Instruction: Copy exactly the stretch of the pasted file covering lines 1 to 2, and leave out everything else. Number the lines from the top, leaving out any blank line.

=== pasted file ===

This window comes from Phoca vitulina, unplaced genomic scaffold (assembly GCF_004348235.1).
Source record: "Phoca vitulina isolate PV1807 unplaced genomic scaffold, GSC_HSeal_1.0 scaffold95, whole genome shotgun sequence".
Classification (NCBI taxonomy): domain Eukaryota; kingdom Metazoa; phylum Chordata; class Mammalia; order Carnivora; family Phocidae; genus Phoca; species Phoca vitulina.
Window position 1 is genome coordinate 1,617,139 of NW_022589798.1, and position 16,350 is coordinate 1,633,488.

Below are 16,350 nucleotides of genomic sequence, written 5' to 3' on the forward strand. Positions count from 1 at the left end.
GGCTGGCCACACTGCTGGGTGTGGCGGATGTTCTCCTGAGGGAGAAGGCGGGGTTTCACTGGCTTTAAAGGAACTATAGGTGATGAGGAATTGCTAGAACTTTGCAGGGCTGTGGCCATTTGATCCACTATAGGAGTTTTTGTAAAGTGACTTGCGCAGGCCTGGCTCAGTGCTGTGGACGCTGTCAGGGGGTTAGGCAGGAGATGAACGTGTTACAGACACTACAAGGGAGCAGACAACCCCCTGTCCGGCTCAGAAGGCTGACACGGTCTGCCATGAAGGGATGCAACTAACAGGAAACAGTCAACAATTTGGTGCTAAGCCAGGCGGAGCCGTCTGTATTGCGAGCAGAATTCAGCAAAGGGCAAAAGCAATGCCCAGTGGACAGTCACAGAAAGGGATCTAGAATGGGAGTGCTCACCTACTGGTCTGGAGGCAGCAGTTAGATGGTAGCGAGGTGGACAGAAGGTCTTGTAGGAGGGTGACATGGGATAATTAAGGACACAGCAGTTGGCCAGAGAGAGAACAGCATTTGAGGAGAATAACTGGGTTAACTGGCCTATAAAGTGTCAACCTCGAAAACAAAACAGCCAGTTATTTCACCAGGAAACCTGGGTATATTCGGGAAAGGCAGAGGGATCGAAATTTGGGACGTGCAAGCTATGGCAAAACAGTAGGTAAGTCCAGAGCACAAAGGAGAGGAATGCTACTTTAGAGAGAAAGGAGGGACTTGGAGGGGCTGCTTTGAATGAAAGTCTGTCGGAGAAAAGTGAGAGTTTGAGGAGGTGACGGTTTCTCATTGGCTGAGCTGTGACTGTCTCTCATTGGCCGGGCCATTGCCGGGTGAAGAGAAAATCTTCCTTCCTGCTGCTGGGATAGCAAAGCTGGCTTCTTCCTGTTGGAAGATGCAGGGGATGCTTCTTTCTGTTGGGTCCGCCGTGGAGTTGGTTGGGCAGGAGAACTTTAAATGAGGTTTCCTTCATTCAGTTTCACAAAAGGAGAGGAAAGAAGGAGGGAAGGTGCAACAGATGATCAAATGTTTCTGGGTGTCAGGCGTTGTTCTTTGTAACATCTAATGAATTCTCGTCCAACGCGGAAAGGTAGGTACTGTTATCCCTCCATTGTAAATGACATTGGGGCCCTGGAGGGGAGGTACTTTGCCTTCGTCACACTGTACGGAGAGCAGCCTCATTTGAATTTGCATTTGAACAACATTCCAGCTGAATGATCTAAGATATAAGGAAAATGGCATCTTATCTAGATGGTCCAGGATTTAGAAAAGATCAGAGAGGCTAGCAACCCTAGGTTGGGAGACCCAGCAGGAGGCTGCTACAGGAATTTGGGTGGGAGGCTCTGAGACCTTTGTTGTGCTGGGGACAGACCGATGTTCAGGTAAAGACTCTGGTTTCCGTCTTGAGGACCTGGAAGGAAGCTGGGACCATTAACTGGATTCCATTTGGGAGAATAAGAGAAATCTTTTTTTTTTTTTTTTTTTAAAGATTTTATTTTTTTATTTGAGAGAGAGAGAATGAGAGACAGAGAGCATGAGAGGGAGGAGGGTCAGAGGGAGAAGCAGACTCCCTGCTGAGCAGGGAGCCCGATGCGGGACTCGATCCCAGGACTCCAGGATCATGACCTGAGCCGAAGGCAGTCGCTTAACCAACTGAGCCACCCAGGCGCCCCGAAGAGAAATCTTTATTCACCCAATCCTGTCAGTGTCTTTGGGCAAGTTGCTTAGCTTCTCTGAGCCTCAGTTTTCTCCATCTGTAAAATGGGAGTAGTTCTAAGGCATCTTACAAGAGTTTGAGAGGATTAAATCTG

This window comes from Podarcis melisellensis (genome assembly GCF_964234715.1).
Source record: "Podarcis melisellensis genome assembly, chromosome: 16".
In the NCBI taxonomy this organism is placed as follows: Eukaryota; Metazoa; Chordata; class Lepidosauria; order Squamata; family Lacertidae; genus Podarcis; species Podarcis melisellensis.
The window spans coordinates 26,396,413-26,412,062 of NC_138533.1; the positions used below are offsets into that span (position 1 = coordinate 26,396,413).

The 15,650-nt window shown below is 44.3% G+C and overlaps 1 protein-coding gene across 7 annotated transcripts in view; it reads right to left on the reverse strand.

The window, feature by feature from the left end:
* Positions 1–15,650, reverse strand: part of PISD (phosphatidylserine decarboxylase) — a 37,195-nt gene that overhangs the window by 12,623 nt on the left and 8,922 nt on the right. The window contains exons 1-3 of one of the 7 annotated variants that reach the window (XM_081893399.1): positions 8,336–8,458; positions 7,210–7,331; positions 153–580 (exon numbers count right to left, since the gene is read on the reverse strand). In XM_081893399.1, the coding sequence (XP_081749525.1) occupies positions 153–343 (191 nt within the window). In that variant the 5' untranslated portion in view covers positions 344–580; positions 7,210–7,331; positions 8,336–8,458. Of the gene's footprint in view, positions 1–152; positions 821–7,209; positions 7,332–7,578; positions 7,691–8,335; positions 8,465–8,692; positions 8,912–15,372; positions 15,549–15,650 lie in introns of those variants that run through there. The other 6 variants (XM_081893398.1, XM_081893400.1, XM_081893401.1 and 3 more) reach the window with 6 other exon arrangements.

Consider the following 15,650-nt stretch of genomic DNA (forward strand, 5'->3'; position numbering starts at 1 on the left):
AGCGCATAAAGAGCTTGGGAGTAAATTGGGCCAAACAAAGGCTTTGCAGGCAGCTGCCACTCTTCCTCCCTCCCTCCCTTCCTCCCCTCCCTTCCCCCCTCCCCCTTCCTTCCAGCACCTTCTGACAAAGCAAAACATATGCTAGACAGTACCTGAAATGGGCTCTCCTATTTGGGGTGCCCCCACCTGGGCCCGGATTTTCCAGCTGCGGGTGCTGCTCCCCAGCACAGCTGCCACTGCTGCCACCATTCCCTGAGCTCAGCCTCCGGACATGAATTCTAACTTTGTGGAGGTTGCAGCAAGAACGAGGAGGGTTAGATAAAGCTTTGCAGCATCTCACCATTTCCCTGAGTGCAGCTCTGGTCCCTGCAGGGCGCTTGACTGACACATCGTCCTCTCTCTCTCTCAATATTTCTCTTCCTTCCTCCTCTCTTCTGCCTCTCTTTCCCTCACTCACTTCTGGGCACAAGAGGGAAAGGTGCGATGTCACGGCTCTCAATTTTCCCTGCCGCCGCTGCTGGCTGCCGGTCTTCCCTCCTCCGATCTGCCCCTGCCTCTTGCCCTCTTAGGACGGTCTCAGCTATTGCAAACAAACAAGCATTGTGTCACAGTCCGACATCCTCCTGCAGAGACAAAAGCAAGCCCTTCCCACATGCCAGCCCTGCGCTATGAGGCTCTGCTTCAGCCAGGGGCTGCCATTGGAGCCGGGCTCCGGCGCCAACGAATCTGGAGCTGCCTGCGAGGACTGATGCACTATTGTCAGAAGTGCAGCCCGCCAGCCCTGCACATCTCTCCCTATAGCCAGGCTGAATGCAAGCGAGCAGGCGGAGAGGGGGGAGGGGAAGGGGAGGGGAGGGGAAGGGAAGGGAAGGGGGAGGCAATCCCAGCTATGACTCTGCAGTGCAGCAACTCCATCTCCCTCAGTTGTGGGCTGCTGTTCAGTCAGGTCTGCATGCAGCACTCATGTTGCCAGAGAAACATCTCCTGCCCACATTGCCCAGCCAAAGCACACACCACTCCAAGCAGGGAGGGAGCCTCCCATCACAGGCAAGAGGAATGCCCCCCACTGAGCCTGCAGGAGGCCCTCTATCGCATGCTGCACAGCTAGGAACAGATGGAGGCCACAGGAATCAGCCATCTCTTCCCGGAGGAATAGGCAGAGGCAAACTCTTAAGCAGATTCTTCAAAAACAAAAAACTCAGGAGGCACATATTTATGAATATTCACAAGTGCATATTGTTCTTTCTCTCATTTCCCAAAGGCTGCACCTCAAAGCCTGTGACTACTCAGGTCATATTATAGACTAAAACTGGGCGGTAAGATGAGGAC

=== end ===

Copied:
This window comes from Phoca vitulina, unplaced genomic scaffold (assembly GCF_004348235.1).
Source record: "Phoca vitulina isolate PV1807 unplaced genomic scaffold, GSC_HSeal_1.0 scaffold95, whole genome shotgun sequence".